escape, he was allowed to use deadly force in self-defense.
Darien, IL: Man faces Attempted First Degree Murder charges in Wal-Mart shooting
A suburban Chicago man faces felony charges in connection with a shooting that
wounded one person inside a Wal-Mart store. Bradley I. Morris of Downers Grove
is charged with attempted first-degree murder, aggravated battery with a firearm
and aggravated unlawful use of a weapon. He's accused of opening fire Thursday
evening after a fight at a Wal-Mart store in Darien, about 25 miles outside of
Chicago. A man was shot in the shoulder and is expected to recover.
OK: GPS Device In Pill Bottles Leads To CVS Armed Robbery Suspect
Police say they arrested a drug store robbery suspect thanks to a GPS device
inside the prescription pill bottles he took. Owasso Police say Grant Miller,
25, told employees he had a gun and stole prescription pain medications from the
CVS Pharmacy at about 3 a.m. Police say the tracking device in the bottles led
officers to Matthews' SUV and a chase began. Police said the chase ended when
Matthews got out and ran. Police arrested him after a struggle. Police said they
recovered the stolen medication and a .22-caliber handgun believed used in the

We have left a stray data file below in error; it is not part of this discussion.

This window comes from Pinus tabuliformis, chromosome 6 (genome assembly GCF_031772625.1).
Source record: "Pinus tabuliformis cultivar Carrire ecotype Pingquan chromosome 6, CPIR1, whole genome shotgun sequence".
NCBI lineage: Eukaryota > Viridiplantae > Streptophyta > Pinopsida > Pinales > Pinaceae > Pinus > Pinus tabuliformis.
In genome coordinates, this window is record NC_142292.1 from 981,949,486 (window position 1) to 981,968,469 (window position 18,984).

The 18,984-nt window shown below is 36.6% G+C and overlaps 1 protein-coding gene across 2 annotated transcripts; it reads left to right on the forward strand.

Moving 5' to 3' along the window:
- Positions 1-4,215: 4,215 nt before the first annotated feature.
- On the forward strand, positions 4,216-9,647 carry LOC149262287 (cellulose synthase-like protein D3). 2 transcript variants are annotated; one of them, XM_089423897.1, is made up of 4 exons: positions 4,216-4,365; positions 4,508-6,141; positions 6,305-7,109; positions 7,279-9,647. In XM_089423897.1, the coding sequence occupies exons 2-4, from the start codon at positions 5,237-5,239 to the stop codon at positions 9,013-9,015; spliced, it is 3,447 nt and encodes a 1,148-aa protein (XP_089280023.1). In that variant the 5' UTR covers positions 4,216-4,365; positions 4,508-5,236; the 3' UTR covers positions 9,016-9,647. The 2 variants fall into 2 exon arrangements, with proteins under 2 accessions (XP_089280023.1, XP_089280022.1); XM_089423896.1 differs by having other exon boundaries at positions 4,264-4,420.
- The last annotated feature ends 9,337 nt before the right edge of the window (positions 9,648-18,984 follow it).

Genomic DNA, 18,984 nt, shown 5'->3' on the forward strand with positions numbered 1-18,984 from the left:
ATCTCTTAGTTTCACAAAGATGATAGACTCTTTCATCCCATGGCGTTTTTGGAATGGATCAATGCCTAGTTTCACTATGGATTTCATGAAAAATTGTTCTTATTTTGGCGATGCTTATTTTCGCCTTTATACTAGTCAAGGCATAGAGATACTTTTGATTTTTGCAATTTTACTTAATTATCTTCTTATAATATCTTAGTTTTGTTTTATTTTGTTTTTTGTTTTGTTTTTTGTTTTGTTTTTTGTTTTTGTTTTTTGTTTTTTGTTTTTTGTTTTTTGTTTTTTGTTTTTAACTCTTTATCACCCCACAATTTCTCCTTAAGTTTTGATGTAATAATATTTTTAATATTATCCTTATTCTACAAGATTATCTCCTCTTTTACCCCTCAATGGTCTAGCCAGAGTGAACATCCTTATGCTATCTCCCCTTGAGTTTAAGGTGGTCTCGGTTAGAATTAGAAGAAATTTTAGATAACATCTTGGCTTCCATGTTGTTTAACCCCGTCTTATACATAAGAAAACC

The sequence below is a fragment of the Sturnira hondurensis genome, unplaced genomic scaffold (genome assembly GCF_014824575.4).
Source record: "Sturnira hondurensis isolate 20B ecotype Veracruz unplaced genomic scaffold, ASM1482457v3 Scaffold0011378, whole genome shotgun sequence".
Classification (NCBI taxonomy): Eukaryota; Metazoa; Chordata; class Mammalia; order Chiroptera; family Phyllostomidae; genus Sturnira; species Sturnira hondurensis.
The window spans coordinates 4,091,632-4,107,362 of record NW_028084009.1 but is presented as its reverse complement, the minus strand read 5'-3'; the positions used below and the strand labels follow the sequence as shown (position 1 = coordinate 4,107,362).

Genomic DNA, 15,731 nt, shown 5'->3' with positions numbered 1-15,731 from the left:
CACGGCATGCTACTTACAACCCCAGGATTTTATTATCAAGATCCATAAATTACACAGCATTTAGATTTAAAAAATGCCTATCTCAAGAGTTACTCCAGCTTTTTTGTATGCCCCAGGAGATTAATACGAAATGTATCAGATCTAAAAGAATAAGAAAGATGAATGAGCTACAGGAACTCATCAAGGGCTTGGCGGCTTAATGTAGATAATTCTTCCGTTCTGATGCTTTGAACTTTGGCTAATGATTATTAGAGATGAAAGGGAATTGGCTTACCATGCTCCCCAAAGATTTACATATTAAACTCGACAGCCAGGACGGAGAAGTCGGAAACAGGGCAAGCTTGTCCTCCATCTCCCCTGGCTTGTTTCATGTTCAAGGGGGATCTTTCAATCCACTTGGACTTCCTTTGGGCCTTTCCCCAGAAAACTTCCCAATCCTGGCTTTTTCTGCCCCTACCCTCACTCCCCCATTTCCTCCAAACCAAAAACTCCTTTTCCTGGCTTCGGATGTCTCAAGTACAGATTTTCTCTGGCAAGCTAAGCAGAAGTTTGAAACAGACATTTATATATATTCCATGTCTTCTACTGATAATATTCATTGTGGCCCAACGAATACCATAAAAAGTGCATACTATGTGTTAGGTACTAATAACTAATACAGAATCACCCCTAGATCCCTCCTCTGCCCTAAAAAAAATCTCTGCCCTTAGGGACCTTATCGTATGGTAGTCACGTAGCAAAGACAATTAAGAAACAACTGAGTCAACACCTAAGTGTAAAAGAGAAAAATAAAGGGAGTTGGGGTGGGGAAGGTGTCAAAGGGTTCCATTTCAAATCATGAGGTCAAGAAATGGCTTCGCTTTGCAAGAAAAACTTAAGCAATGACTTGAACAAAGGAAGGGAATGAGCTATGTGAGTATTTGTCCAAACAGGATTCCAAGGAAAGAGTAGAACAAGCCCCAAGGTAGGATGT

robbery. They said the struggle injured both Matthews and one of the officers
and both were treated at an Owasso hospital.
Aurora, CO: Police investigating Brinks Armored Car Armed Robbery at Walmart
Aurora Police reported that two suspects were being sought after an armored car
robbery in Aurora. The alleged robbery occurred at 7 p.m. on Nov. 25 at the
Walmart. Police said the two suspects entered the Walmart armed and waited for
the Brinks armored car money delivery. Both suspects were reportedly wearing
gloves, had their faces completely covered and had large hand guns.
Bartlett, TN: Shoplifter that tried to run over officer sentenced to 10 years
The man who tried to run over a Bartlett Police Officer with his car after
getting caught shoplifting appeared before a judge on Friday for sentencing.
Tavarius Jones entered an Alford plea on aggravated assault charges, and was
sentenced to 10 years behind bars. Additionally, he pleaded guilty to theft over
$500 and was given a four year sentence.
Lexington, KY: Man tries to Rob Customer inside Walmart
Police responded to a robbery call late Sunday morning at a Lexington Walmart.
Authorities say Franklin Eugene Bond implied he had a weapon and attempted to
rob another customer inside the store. The woman began to yell and scream very
loudly. Walmart's loss prevention team called police and Bond was arrested.
Police say the man did not have a weapon but was using his fingers inside of his
shirt and posing it as a gun.
Huber Hts, OH: Shoplifter pulls out Taser in
Elder-Beerman robbery, followed by high-speed Police pursuit
Mission, TX: Second suspect arrested in connection with summer cell phone store
robberies in Mission, Laredo, and Austin
Cortez, CO: Dollar Tree employee, and Criminal Justice major, arrested for
$5,200 Deposit theft